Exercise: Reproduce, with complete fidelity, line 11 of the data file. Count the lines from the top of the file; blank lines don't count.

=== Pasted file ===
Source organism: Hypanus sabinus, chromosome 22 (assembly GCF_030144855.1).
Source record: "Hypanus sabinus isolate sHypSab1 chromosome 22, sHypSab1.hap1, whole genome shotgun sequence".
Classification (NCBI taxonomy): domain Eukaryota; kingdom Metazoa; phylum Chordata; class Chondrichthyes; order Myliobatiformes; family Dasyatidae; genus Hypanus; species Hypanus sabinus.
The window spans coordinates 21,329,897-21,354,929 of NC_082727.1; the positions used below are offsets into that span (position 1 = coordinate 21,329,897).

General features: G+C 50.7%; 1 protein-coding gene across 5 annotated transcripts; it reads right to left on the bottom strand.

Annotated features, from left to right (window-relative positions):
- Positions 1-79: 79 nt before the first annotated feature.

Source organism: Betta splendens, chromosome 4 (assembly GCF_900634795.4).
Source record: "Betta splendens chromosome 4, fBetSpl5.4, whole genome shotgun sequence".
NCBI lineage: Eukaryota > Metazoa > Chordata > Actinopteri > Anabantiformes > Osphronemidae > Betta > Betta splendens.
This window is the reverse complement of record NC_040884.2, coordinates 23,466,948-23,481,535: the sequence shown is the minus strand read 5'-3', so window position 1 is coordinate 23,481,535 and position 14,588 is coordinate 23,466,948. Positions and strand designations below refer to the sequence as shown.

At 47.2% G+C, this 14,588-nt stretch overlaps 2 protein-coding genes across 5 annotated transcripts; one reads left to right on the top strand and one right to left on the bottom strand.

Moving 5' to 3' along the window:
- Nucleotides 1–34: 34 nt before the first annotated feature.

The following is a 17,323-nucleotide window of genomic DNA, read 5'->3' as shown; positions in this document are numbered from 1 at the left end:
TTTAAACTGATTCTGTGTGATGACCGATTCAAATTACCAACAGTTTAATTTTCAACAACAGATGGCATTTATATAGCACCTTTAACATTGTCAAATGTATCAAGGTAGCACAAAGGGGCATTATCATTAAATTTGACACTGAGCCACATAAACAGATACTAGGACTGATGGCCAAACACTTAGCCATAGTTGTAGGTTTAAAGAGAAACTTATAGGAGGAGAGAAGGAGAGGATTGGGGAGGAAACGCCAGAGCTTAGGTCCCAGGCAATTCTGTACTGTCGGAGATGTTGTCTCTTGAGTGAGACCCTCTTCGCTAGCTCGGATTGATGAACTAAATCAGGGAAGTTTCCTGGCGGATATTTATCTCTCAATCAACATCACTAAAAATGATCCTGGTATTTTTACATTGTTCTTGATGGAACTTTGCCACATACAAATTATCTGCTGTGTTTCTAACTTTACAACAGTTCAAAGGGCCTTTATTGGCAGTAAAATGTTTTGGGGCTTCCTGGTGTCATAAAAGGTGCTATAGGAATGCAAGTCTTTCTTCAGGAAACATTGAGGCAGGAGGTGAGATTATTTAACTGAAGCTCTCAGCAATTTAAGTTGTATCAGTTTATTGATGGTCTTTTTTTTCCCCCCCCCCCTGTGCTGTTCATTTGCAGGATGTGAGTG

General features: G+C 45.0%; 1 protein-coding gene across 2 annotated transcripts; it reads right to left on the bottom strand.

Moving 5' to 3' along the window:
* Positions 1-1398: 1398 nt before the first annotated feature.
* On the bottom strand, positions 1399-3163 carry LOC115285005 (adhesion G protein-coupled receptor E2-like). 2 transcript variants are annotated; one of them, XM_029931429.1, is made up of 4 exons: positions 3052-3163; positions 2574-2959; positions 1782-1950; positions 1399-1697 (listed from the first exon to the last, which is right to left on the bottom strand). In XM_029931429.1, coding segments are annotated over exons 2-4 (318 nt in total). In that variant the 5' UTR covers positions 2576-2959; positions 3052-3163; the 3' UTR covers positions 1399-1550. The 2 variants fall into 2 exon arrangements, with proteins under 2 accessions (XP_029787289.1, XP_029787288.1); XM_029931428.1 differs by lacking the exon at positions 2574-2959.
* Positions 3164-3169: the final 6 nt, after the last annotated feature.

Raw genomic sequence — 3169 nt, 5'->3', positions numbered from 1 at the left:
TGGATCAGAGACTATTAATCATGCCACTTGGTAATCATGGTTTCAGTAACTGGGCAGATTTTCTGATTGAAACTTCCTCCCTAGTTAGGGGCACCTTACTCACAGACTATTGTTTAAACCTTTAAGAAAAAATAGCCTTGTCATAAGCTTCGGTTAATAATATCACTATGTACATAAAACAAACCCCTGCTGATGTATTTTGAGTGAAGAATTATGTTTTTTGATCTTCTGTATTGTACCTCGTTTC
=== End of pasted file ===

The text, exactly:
This window is the reverse complement of record NC_040884.2, coordinates 23,466,948-23,481,535: the sequence shown is the minus strand read 5'-3', so window position 1 is coordinate 23,481,535 and position 14,588 is coordinate 23,466,948. Positions and strand designations below refer to the sequence as shown.